Australia’s prime minister, Scott Morrison, has contacted his country’s embassy in the U.S. to call for an investigation after police in Washington D.C. were captured on live TV assaulting journalists from Australia’s Channel 7 news network on Tuesday. The Australian journalists were covering the protests in Washington D.C., one of the many demonstrations first sparked when a white police officer killed a 46-year-old black man named George Floyd in Minneapolis last week.
Footage from the assault by police, which aired live in Australia, shows reporter Amelia Brace and cameraman Tim Myers being struck with a shield and a baton. The journalists were also shot with rubber bullets and struggled to breathe after getting tear-gassed, according to Channel 7.
“We were at some distance, expecting a crackdown at curfew time… but their surge took everyone by surprise,” Brace told her own TV channel in a new report. “Cameraman Tim Meyers and I are both ok. Pretty bruised, but ok.”
Here’s how this scene was viewed live in Australia. One of America’s closest and most dependable allies. Rendered speechless. Just watch. pic.twitter.com/IjOzgs3WYo
— Brett McGurk (@brett_mcgurk) June 2, 2020
Prime Minister Morrison and U.S. President Donald Trump talked over the phone yesterday, according to the Sydney Morning Herald but Morrison was reportedly unaware at the time that Australian journalists had been assaulted outside the White House. Morrison and Trump discussed the upcoming G7 meeting that’s currently scheduled for September.
From the Sydney Morning Herald:
According to senior government sources, Mr Morrison was not aware of the attack on the Channel 7 crew at the time of the phone call. The Prime Minister later asked the Australian embassy in Washington to investigate and report back on how Australia should register its “strong concerns” with local authorities in Washington.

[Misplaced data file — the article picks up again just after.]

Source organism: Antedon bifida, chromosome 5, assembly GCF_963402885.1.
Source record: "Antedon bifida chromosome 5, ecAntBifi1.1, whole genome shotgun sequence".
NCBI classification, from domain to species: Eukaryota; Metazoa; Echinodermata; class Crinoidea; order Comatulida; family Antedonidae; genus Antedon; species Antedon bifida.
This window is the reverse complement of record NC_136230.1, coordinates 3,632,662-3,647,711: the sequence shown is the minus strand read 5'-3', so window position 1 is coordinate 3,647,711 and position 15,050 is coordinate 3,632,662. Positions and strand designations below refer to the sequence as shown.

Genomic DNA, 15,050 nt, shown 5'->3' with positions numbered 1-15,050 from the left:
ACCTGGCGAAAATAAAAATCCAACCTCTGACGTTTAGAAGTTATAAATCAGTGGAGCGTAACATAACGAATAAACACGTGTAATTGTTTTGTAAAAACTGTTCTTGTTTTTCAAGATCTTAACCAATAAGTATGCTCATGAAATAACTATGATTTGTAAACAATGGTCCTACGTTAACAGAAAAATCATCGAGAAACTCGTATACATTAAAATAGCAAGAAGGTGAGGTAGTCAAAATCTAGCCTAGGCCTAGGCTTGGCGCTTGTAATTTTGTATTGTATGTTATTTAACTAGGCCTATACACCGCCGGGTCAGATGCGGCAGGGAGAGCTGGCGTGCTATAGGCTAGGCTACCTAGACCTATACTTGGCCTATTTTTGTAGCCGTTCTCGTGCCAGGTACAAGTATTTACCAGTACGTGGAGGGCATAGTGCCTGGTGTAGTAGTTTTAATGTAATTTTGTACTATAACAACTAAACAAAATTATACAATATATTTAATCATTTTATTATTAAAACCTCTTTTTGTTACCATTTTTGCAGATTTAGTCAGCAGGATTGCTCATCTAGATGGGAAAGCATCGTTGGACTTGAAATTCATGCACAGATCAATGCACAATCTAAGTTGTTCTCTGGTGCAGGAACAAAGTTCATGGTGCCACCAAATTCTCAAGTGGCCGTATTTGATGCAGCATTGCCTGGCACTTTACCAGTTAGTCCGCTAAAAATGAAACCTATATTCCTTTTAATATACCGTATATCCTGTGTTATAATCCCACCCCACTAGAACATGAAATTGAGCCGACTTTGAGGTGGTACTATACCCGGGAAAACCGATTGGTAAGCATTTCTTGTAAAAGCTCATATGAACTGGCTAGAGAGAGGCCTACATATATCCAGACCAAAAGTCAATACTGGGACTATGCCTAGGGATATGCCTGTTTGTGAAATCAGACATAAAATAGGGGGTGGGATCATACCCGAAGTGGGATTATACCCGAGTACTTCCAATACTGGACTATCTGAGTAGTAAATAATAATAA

Trump delivered a speech from the Rose Garden of the White House shortly after 6:30 p.m. local time yesterday as protests continued outside. Police shot tear gas and used overwhelming force to disperse the crowd of peaceful protesters in a move that we now understand was to allow President Trump to cross the street for a photo-op in front of a church.
Trump was reportedly upset about news coverage that he had been hiding in the underground bunker underneath the White House on Friday and wanted to prove that he was a tough guy. Trump awkwardly held up a bible while standing in front of the church.
The New York Times described the bizarre scene:
He walked alongside Jared Kushner, the president’s son-in-law and senior adviser, and Ivanka Trump, his eldest daughter and senior adviser. Ms. Trump was wearing a mask, one of the few visible reminders on Monday that the administration was in the middle of battling a public health crisis. Kayleigh McEnany, the White House press secretary, Ms. Hicks and Mark Meadows, Mr. Trump’s chief of staff, were also among the cadre of aides.
As police sirens blared in the background, Mr. Trump, his lips set in a thin line, stood with his back to the boarded-up, graffiti-laden facade of the buttermilk yellow church.
He cradled a Bible, bouncing it in his hands as if testing its weight.
“Is that your Bible?” a reporter yelled.
“It’s a Bible,” Mr. Trump responded, and hoisted up the book so reporters could see.
The bishop of that church, Mariann E. Budde, told the New York Times that she had no idea Trump was going to pull this stunt.
“He did not mention George Floyd, he did not mention the agony of people who have been subjected to this kind of horrific expression of racism and white supremacy for hundreds of years,” Budde said. “We need a president who can unify and heal. He has done the opposite of that, and we are left to pick up the pieces.”
U.S. police have attacked at least 100 journalists in the past week, according to a tally by the Nieman Journalism Lab. Many of the foreign journalists appear confused about why cops would target reporters, something that typically only happens in strictly authoritarian countries.
Trump told state governors on a conference call Monday that other countries were laughing at the U.S. for not being tough enough on protesters, something that is objectively not true if you bother to watch international TV reports.
“You know when other countries watch this, they’re watching this, the next day wow, they’re really a push over,” Trump said on his unhinged call on Monday. “And we can’t be a push over. And we have all the resources — it’s not like we don’t have the resources. So, I don’t know what you’re doing.”
In reality, countries outside the U.S. are horrified at the images they’re seeing broadcast — the kinds of footage that’s more typically seen in places like Hong Kong, where pro-democracy protests have been suppressed by Hong Kong’s police force, which is aligned with political leaders in Beijing, China.
The Australian journalists who were assaulted on Monday now report that they’re not allowed to leave their hotel in Washington D.C. to cover the protests. Brace told her news network that reporters are supposed to be exempt from curfews so that they can cover the demonstrations on the ground,“but tonight, it’s unclear to us if that’s changed.”
“The Secret Service outside our hotel is telling us we can’t leave the area,” Brace said.